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Developmental Therapeutics Program (DTP)
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Last Updated: 06/21/23

Milestone (1985)

Mainframe computer facility

Mainframe computers like those shown here once stored structural, inventory, and shipping data. Courtesy of NCI. 1980.

Drug Information System (DIS)

More than 400,000 compounds have been acquired to date, presenting a formidable information management challenge. The Drug Information System tracks the acquisition, storage, shipping, and testing of drugs at the National Cancer Institute.1

From 1955 to 1985, structures for compounds being submitted to DTP for evaluation were hand-drawn, at first on Chemistry Cards and later transferred to a computerized database by the Chemical Abstracts Service (CAS). In 1985, a contract effort to develop an electronic database eliminated the need to hand-draw structures. DTP now had an in-house Drug Information System (DIS) that allowed the transfer of input activities from CAS to the acquisition contractor and gave the staff the capacity to perform interactive searches of structural, inventory, and shipping information. It is fair to state that the level of enthusiasm for learning how to use the DIS varied among the staff. The software resided initially on an NIH DEC system 10 mainframe computer, which, when in full use, was painfully slow. Basically, the DIS served as a storage and retrieval mechanism for both current and historical data. It had two major subsystems termed "Pre-Registry" and "Drug." The Pre-Registry subsystem handled compounds suggested for acquisition, while the Drug subsystem stored data on drugs accepted and received for anticancer evaluation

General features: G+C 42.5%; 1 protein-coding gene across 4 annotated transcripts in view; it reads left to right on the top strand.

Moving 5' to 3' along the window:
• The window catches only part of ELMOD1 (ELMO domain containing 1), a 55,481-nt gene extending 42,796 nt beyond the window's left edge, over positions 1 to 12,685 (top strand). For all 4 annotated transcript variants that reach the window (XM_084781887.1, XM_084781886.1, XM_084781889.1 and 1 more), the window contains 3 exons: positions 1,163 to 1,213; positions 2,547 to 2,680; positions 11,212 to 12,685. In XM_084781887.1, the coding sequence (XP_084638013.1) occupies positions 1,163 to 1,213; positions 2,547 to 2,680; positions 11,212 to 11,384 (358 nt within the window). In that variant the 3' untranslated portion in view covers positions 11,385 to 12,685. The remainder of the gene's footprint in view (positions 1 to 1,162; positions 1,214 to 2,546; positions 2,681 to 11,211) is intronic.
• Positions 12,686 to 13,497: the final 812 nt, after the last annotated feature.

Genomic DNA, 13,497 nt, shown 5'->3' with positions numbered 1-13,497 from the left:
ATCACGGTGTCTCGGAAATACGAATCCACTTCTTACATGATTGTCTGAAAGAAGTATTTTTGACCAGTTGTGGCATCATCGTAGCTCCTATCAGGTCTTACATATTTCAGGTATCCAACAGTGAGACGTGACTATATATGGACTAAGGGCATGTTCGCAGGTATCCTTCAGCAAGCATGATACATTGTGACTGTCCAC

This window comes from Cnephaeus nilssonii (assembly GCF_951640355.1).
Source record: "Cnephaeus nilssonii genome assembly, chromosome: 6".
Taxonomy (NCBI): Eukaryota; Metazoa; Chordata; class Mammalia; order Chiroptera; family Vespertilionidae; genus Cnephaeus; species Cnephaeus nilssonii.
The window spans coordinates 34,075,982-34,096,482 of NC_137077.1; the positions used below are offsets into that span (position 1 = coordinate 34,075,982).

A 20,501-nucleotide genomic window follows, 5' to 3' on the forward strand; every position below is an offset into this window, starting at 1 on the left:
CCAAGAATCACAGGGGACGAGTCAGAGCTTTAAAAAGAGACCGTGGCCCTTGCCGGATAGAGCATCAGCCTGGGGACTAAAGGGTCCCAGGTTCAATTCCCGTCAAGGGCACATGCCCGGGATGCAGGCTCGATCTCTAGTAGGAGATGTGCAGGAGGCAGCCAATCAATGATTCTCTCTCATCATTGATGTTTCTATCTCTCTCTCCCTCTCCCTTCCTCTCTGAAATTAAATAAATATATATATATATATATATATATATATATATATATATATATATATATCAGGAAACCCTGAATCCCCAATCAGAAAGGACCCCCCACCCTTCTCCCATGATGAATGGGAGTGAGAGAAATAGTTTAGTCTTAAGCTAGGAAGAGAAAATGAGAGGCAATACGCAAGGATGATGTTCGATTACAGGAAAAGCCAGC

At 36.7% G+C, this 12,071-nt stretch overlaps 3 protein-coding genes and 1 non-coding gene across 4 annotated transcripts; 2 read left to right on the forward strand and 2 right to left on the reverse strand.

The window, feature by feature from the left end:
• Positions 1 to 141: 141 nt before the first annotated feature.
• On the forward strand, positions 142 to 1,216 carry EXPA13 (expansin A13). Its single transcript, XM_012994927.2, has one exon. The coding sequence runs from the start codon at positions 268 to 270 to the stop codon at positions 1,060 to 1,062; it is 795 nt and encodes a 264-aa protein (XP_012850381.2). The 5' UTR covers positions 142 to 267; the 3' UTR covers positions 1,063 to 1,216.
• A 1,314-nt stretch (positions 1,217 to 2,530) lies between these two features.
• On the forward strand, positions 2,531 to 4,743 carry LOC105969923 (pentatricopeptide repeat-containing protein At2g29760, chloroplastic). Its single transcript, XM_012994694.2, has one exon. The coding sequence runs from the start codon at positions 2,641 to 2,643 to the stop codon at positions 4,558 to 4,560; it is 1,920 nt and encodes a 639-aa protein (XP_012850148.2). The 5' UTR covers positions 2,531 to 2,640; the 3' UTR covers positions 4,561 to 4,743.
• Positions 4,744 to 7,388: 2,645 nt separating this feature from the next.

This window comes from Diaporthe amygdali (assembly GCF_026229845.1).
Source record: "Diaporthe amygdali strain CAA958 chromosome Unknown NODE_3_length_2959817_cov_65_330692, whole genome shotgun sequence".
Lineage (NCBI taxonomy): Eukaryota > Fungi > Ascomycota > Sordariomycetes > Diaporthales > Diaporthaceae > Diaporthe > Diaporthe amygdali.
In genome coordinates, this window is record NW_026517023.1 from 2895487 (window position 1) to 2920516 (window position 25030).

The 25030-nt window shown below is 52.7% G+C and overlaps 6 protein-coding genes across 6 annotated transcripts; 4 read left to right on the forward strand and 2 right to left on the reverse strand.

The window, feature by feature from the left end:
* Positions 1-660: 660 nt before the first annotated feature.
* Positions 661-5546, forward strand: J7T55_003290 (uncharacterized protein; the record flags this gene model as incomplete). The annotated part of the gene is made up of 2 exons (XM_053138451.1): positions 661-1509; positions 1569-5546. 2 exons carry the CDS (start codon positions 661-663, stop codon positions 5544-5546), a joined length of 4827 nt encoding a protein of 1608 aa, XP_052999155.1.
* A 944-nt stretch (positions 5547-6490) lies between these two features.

The DIS, when developed in the early 1980s, was built using FORTRAN, which was the best programming language available at the time for the application. By the mid-1990s, relational databases were becoming more user- and developer-friendly, and an effort to create an updated system to handle the needs of DTP was begun using an ORACLE-based platform. The effort was extensive in that the software would be required to handle not only inventory, shipping, and supplier information, but chemical structures and biological information as well. The system had to be appropriate for storage, retrieval, and searching functions for all databases that had grown over the almost 45 years of the program, which complicated the task. There was also a large learning curve in moving from the FORTRAN-based system to the new system. Thanks to the efforts of the Information Technology Branch and some talented and patient contract staff, the new system, called OMNIS, became the working system in 2005.

1 Developmental Therapeutics Program Website. NCI Drug Information System.